My name is Jenn and I have a child with autism. And while that doesn’t require a choral response as greeting: “Hi Jenn”, I mention it at the beginning as a point of reference for what will follow. Raising a child with autism grants me no license for specialness, especially in these years where the diagnosis of those on the spectrum is at an all time high. Nor does pasting that label onto my six-year-old son indicate a single thing that is better or worse, in relative terms, about him as a human being, or about parenting him. What it does offer, that word, is an opportunity to look at a variety of things that I hadn’t investigated before in raising neuro-typical children. When Ian came along, there was already a magnificent stack of books in my house awaiting read through and referral as I learned the art of parenting. Emma’s arrival, two years after Ian, also included an additional set of books and learning. It is lovely to have all that reference on the shelf (and there is a magnitude of option available for parenting at all stages). Maybe it’s altogether too much expert opinion, but all for all, it’s nice to have it around.
Andrew’s entrance into our lives required some dusting off of the old titles and the re-crack of book bindings as I attempted to recall the fine points of having an infant around once again. (It’s funny what you can forget.) Diligently, I turned pages and re-read passages, ultimately coming to the conclusion that these books on raising kids weren’t the books for raising this kid. It would be years yet before I would have clear direction on exactly what to research and where to look for the expert opinion. Andrew was nearly 4 years old when he was definitively diagnosed with Classic Autism Disorder. Up until that time I had the broad range parameters of “delayed milestones”, “slow development”, “late talker”, “picky eater” as I conducted my deep (no kidding) google research on what could be going on with my son. I’ve done a lot of reading. No, really A LOT of reading. Along the way, I’ve been helped along by true experts in the field of child development. It was with encouragement and support from a dear friend who knows and works with children like Andrew that I aggressively pursued observation and achieved a diagnosis. Not that I was all that interested in a label for my son, quite the contrary is my actual attitude on that issue, but because in this world of words a standardized DIAGNOSIS means SERVICES. Without a WORD, there will be no funded support. Simple.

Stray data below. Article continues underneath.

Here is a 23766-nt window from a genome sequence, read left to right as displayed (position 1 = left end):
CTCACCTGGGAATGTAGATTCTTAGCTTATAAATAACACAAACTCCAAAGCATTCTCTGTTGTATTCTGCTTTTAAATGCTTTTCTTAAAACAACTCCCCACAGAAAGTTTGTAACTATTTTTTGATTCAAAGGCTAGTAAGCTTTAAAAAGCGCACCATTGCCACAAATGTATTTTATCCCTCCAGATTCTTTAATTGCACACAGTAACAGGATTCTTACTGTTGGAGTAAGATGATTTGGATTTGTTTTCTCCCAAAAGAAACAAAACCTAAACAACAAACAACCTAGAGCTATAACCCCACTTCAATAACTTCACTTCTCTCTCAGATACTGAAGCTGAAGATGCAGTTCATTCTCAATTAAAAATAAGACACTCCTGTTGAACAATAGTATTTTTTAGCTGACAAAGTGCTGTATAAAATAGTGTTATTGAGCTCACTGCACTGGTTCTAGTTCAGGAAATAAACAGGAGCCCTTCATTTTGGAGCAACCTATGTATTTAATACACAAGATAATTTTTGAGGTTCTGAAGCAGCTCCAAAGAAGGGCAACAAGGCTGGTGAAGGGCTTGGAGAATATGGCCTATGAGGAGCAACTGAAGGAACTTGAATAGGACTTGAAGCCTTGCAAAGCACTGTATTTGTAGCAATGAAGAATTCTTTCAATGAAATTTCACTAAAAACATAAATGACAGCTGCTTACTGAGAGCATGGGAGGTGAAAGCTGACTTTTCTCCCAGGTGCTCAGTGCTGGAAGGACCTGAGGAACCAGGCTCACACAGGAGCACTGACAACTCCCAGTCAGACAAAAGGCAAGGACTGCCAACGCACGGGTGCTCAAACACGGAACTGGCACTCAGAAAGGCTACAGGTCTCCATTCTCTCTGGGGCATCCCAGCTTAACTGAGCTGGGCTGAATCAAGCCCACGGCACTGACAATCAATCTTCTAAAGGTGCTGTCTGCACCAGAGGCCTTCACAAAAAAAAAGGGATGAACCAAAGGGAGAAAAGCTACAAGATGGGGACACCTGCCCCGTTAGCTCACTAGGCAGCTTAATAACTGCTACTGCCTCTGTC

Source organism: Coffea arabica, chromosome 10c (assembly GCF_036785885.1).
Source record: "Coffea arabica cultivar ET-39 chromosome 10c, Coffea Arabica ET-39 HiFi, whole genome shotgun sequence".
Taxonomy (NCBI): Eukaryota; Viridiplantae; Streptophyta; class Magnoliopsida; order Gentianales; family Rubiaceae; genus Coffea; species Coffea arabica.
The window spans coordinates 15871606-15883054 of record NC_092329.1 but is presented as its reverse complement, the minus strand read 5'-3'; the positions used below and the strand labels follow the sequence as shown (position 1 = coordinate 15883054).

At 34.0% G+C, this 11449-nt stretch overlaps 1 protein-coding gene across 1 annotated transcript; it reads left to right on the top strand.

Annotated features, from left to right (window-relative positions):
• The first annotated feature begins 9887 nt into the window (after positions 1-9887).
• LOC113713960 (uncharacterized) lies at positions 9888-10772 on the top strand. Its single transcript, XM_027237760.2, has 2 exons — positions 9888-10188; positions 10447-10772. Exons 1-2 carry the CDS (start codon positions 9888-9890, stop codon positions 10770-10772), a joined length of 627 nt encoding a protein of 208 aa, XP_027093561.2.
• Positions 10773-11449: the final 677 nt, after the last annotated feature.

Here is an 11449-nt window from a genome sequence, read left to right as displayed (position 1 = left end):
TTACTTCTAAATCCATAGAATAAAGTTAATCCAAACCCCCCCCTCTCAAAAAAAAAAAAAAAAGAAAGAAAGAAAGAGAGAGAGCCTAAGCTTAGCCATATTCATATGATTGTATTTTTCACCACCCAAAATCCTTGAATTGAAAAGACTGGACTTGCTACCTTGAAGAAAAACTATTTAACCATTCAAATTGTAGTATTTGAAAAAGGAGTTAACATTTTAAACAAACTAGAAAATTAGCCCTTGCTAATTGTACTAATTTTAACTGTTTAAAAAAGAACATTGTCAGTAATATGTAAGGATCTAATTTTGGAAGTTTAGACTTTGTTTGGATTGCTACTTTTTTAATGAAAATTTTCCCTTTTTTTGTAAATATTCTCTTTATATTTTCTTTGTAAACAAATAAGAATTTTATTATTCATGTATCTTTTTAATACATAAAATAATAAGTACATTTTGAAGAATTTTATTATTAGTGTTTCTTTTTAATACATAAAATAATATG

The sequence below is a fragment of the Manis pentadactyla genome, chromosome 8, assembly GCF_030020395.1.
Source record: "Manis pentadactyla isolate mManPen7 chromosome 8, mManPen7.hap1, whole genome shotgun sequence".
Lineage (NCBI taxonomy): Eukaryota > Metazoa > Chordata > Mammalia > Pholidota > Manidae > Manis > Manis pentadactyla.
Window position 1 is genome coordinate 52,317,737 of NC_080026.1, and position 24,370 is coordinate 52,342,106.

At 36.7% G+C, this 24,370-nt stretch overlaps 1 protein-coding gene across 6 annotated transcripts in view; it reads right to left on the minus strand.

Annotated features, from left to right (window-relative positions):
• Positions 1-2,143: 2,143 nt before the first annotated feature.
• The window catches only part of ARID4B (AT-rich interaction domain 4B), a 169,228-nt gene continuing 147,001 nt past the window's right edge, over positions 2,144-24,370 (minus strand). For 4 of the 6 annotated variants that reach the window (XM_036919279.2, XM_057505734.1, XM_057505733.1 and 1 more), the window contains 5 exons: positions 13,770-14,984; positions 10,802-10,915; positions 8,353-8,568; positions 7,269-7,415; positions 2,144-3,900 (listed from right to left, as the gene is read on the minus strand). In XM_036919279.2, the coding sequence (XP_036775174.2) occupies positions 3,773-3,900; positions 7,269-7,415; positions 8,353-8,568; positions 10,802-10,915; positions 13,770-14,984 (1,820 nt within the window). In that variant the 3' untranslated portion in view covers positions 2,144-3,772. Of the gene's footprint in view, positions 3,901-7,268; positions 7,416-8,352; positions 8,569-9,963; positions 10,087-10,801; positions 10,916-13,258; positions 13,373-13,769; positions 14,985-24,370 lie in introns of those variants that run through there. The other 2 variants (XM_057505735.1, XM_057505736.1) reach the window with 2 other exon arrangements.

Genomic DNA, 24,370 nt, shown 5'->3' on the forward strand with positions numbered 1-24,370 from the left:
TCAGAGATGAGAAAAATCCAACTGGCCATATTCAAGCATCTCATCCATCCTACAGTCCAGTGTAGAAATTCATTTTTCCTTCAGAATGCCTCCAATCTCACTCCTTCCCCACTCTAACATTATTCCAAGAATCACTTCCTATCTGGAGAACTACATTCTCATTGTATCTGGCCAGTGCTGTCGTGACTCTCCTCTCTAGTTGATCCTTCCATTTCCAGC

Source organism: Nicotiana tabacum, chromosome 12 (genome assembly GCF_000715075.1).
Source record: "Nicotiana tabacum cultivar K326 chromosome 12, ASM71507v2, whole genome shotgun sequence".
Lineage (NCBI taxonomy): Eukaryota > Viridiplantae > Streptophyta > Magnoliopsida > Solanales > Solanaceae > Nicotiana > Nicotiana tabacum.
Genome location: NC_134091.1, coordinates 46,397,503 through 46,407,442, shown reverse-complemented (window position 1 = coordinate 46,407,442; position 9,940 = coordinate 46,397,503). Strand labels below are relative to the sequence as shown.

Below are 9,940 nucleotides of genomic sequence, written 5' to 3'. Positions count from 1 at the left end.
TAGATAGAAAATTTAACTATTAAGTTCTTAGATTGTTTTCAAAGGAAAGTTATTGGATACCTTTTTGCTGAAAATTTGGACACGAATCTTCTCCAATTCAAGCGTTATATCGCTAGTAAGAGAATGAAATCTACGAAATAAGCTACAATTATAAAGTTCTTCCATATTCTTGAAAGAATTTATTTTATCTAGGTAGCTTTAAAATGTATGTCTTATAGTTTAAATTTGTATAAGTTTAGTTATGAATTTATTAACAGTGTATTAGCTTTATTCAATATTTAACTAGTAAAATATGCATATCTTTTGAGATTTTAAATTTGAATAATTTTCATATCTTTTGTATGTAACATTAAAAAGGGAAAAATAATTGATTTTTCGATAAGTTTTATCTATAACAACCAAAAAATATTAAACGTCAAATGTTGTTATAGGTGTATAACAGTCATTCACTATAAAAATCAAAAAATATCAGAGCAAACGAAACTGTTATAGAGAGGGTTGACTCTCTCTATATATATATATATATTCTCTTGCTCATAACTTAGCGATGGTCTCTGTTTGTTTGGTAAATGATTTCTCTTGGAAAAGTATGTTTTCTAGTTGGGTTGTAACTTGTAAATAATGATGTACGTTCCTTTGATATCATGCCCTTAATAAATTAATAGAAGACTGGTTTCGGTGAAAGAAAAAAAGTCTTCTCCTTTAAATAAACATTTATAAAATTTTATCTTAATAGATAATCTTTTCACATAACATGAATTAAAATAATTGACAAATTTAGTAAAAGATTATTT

And so, we have a word. A loaded word to be sure and its application to Andrew is singular. The same way its application to another child with the same diagnosis is unique to him/her and means something different to the family who supports them. Which is to say, autism is a spectrum disorder–its symptoms and characteristics can present themselves in a wide variety of combinations, from mild to severe. Every case is unique. Every child is uniquely affected. And if you know children at all, then this is an instinctive set of facts, it should come as no revelation or shock that we are unique and individual. Even when we belong to a category.
Our return to the USA has brought several challenges as we’ve settled here in Missouri. One of the more vigorous tasks has been to set the wheels of a public school system in motion in regard to Andrew and his history. It is an intense process to identify your child on paper and grant leeway to professionals and educators to observe, document and assess him. Add to our experience the interpretation of medical records, diagnoses, and educational records most of which required a literal translation from Dutch to English, and many for which long explanations were accepted as the difference in school systems was identified. Which is all to say that Andrew’s Kindergarten file is pushing phone book thickness.
But today, he has an IEP in place and in action for his Kindergarten year. His Individualized Education Plan was brilliantly organized as his “team” designed goals in all aspects of his learning. I don’t know when I’ve ever been happier to sign a document. As I sat with the (his) counselor, the (his) teachers, and the (his)speech and occupational therapists I was overwhelmed with the recognition that this was a group of individuals united in their effort and devotion to Drew. He has a support network in place that we’ve heretofore never experienced. But the emotion is in the understanding that it’s not Andrew’s support network alone, it’s mine too. And Don’s. And Ian and Emma’s as well. I look at that extended benefit as cherry on top in this situation. We’ve long been loved and supported by friends, family, and friends who are our family. Now, we add to the mix the dedicated support of some folks who just may know what they’re talking about.
My name is Jenn. I have a child with autism.
And I have a village.